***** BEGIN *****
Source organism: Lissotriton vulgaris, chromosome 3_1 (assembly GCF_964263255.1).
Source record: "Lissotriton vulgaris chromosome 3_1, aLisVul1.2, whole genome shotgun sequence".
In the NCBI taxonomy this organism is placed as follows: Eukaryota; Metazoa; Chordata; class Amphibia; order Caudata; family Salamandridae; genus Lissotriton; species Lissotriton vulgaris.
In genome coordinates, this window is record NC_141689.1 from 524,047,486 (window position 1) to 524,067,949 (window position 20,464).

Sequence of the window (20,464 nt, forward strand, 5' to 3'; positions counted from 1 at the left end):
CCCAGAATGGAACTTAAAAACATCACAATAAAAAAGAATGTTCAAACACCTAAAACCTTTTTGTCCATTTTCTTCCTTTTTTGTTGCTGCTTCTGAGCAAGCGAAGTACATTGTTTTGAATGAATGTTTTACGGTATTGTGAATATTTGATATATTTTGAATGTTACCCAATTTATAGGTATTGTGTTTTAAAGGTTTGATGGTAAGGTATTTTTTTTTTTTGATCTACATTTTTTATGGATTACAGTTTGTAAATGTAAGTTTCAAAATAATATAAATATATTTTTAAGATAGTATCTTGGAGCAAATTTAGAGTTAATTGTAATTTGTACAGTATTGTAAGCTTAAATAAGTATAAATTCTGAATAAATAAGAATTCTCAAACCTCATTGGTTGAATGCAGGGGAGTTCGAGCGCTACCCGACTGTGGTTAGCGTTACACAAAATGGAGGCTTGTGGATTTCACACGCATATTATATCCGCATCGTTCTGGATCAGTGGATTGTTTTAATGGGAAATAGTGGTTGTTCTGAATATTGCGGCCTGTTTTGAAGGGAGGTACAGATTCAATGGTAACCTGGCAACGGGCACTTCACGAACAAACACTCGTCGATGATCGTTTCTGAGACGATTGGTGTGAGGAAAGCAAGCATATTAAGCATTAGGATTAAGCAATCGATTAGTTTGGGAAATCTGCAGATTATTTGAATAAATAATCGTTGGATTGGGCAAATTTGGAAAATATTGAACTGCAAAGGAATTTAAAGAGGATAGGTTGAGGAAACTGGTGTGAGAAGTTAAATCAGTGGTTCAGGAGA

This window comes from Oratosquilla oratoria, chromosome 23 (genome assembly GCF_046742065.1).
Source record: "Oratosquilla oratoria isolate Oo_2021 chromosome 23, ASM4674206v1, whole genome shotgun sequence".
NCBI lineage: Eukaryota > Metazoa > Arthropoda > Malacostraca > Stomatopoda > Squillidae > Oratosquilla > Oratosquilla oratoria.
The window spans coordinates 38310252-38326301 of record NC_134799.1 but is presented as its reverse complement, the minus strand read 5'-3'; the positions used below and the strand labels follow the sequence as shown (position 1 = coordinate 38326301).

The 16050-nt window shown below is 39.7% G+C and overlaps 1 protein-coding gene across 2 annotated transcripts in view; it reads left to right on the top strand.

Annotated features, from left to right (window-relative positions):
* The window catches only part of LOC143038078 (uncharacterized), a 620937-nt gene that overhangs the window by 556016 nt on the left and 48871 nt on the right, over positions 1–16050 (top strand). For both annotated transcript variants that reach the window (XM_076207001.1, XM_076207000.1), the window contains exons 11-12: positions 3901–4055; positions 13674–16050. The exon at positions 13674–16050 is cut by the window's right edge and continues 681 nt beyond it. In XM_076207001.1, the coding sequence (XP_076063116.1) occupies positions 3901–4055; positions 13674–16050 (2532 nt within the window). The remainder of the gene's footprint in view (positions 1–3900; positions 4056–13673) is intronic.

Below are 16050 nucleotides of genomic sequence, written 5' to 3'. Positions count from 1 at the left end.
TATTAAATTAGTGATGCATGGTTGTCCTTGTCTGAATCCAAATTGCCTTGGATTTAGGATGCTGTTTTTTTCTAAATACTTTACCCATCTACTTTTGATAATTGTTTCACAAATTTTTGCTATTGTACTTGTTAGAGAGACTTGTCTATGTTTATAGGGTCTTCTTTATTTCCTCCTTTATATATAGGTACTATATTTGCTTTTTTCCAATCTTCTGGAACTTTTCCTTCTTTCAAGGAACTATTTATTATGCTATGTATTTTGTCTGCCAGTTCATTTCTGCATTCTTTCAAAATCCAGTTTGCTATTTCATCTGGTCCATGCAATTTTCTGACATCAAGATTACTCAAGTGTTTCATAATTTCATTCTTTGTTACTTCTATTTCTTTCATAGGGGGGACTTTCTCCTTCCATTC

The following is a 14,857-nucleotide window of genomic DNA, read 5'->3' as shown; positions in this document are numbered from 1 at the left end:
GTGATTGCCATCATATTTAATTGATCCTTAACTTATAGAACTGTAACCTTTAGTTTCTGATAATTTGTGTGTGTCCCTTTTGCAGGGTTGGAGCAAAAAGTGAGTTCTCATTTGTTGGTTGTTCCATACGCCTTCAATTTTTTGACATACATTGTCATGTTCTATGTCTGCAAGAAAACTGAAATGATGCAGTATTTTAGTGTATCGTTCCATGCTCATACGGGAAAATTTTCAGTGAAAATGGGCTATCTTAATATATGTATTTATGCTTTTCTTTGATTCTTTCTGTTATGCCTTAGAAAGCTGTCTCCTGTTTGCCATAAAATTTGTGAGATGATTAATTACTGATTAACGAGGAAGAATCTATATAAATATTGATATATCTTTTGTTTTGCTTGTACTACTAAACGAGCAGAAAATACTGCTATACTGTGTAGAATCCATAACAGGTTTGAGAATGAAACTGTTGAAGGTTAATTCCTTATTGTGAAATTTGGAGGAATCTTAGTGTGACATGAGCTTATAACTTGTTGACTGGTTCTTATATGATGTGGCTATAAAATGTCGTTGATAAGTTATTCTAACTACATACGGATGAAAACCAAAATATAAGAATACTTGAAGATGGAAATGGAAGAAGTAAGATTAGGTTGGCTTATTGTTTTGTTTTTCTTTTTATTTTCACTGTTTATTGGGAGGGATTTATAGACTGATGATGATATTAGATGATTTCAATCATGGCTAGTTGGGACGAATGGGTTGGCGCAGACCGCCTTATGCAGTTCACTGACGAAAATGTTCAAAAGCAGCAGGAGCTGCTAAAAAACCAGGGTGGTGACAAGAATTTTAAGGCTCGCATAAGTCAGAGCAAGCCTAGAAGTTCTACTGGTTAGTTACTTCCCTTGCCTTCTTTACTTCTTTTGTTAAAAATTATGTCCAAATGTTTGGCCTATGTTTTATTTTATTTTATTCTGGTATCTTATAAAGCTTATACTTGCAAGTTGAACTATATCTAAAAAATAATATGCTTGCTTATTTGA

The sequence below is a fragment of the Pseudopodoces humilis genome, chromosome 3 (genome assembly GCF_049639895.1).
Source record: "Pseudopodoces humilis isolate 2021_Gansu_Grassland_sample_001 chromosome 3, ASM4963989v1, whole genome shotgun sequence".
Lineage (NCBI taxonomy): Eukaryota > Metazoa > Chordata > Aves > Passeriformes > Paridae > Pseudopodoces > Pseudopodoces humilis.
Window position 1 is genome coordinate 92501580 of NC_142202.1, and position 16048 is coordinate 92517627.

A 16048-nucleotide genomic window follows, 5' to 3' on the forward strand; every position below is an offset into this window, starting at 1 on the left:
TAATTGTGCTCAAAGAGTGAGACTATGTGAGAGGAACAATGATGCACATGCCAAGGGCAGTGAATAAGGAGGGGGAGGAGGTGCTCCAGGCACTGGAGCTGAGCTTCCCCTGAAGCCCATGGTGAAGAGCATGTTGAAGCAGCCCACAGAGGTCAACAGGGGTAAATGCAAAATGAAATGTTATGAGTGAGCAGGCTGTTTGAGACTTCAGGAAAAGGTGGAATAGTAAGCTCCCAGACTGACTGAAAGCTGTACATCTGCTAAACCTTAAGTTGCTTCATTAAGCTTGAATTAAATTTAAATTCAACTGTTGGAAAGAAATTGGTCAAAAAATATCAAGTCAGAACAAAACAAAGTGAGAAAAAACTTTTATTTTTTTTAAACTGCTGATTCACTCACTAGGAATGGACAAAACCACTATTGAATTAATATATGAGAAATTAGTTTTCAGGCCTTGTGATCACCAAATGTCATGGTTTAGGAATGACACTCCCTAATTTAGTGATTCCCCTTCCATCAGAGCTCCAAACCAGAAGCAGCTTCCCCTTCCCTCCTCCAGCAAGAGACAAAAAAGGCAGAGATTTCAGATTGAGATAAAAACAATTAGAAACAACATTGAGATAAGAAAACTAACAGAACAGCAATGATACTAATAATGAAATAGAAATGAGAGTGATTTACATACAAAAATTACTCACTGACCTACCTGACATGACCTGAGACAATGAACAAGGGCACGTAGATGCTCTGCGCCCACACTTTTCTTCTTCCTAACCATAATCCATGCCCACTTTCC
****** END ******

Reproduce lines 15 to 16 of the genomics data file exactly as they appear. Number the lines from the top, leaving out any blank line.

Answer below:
TATTAAATTAGTGATGCATGGTTGTCCTTGTCTGAATCCAAATTGCCTTGGATTTAGGATGCTGTTTTTTTCTAAATACTTTACCCATCTACTTTTGATAATTGTTTCACAAATTTTTGCTATTGTACTTGTTAGAGAGACTTGTCTATGTTTATAGGGTCTTCTTTATTTCCTCCTTTATATATAGGTACTATATTTGCTTTTTTCCAATCTTCTGGAACTTTTCCTTCTTTCAAGGAACTATTTATTATGCTATGTATTTTGTCTGCCAGTTCATTTCTGCATTCTTTCAAAATCCAGTTTGCTATTTCATCTGGTCCATGCAATTTTCTGACATCAAGATTACTCAAGTGTTTCATAATTTCATTCTTTGTTACTTCTATTTCTTTCATAGGGGGGACTTTCTCCTTCCATTC

The following is a 14,857-nucleotide window of genomic DNA, read 5'->3' as shown; positions in this document are numbered from 1 at the left end: